Many months ago, I came across a blog post titled “Why I no longer visit “The Mighty”. Unfortunately, that blog post, and the friend’s blog through which I stumbled across the post, are no longer.
That’s unfortunate indeed, because the author of that post shared some excellent information. And, regrettably, that information is correct.
Let me back up a bit and catch everyone up, for those who might (understandably) be scratching their heads right now.
Here’s what I know about “The Mighty”: it’s an online article aggregate website, featuring essays, op-ed pieces, and articles written by people with a variety of disabilities and chronic illnesses. It spans a wide range: everything from autism to cancer to lupus to paralysis to Chronic Fatigue Syndrome to…well, you get the idea.
Their “Who We Are” page states that:
We publish real stories by real people facing real challenges. We are building a brand and a community around them.
Well, that’s a half-truth. The people and their stories are indeed (claimed to be) real (although that detail itself is up for debate).
However, I’m not convinced that they’re building a brand or community around the people themselves. It feels more like The Mighty is building a brand and community around The Mighty.
The way I understand it, people can be published on The Mighty via one of two ways:
- They can submit their story (after which it must go through an approval process)
- Much like spotting the next teen model sensation at the mall, The Mighty can spot a story and approach its author
Here’s the problem with that: The Mighty doesn’t pay any of the writers/creators of these written pieces for the content submitted and published. That’s just plain parasitic, and completely disrespectful of peoples’ time and energy. Especially when most of the people making submissions are likely to be financially strapped. A fellow blog-writer outlines the issue very well in this post. (She has written a feistier version of the issue on her other blog, complete with appropriate R-rated language, here. Both are excellent posts.)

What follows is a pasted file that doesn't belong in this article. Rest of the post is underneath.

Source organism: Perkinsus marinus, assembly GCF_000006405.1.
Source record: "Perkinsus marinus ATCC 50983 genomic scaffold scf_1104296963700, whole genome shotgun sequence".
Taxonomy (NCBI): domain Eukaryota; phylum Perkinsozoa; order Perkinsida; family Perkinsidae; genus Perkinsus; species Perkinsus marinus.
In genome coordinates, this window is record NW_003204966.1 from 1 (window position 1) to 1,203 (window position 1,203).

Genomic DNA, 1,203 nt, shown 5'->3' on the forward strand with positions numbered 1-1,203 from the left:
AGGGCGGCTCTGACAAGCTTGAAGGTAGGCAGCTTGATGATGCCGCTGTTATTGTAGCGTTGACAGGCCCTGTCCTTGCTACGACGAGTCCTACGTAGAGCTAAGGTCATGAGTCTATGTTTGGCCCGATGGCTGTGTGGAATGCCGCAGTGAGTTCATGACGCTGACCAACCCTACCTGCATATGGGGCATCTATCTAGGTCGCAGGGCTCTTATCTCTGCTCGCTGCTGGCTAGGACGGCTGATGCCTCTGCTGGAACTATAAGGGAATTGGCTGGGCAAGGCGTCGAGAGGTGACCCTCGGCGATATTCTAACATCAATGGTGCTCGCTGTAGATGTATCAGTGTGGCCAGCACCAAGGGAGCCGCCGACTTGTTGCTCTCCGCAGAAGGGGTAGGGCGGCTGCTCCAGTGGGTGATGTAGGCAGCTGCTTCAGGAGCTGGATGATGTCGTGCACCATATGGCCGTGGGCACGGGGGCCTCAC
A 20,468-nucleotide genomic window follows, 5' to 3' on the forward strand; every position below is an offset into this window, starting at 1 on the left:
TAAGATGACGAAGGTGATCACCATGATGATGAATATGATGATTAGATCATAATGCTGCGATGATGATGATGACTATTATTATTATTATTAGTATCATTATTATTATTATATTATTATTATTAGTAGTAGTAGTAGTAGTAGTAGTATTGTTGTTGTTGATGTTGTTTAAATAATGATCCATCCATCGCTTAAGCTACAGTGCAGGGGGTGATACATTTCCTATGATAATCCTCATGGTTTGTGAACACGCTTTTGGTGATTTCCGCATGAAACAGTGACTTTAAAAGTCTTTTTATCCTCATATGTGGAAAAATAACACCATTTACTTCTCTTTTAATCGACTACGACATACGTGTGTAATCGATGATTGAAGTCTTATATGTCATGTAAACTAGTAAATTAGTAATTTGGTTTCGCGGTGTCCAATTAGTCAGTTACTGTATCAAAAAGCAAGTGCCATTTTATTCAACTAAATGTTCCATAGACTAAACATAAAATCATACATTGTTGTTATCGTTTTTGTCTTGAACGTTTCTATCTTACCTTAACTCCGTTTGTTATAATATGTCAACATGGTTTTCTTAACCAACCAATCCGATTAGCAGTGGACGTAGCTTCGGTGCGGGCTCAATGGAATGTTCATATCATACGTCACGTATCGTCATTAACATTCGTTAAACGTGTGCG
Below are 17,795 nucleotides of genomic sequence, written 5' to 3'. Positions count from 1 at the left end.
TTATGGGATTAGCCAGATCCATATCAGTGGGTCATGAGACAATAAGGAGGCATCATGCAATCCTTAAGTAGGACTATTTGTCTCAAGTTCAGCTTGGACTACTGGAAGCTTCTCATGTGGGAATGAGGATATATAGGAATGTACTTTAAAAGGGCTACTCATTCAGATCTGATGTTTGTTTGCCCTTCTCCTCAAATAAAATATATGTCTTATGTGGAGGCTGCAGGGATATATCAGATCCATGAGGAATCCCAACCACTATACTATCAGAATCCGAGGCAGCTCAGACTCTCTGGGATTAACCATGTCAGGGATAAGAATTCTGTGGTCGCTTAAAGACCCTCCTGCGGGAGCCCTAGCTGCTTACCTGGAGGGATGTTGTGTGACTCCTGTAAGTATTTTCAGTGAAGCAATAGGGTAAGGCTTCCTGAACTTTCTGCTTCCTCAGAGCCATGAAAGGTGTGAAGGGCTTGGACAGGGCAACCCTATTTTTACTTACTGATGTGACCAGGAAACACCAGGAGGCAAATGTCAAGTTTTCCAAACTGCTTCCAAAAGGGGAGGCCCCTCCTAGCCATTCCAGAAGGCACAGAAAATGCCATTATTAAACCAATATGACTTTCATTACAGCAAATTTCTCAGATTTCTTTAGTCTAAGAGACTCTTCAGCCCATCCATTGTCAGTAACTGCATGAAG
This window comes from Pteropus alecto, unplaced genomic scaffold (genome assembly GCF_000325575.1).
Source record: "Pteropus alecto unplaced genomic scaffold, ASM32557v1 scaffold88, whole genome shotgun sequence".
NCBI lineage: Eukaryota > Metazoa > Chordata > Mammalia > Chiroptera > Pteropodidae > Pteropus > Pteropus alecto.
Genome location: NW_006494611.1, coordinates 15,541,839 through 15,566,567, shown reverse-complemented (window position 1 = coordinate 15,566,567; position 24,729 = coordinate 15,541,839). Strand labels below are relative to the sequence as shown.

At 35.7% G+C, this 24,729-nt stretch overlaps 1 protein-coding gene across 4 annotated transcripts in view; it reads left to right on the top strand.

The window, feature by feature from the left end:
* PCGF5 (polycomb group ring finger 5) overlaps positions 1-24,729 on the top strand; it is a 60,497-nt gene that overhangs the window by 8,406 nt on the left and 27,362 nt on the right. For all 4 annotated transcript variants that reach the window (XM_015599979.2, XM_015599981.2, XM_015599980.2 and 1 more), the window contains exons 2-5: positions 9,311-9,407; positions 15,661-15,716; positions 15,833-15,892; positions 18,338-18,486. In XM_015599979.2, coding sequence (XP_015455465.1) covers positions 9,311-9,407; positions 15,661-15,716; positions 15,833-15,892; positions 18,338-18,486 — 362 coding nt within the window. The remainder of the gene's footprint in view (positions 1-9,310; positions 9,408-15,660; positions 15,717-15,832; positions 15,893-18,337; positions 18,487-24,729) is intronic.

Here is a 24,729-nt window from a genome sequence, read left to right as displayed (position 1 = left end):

The Mighty is a for-profit site that, according to this article, garnered 30 million “hits” or views during its first year, 20 million more during a six-month period that bridged 2014 into 2015, and according to this article, written this last December, the founder himself (Mike Porath) now boasts two to three million hits/views per day.
That’s a lot of eyeballs.
What does The Mighty have in store for such eyeballs?
Up until now, very little, in terms of advertising. At this time, the articles occupy the entire screen, with a refreshing lack of “sponsored links” at the bottom (except for the videos that annoyingly auto-play, unfortunately about topics that not only should not auto-play, but carry Trigger Alerts/Content Warnings, such as suicide), which are sponsored by a mysteriously-shrouded outfit known simply as “Connatix“, a publisher-focused advertising company (the link points to their profile on Crunchbase)).
But that’s the present; what comes later?
Well, according to The Mighty’s Crunchbase profile, it has received three rounds of venture capital funding, totaling nearly $2.5 million USD over the past couple of years. (Pretty posh digs for an entity that refuses to pay the writers of these stories for the work (time and effort) that they invested in creating the content.)
Companies can’t stay in startup/venture-capital-raising mode forever, though; those venture capitalists tend to want their money back, and then some, at some point in the near future. They’ll only fund projects that show promise, and the more promise, the better.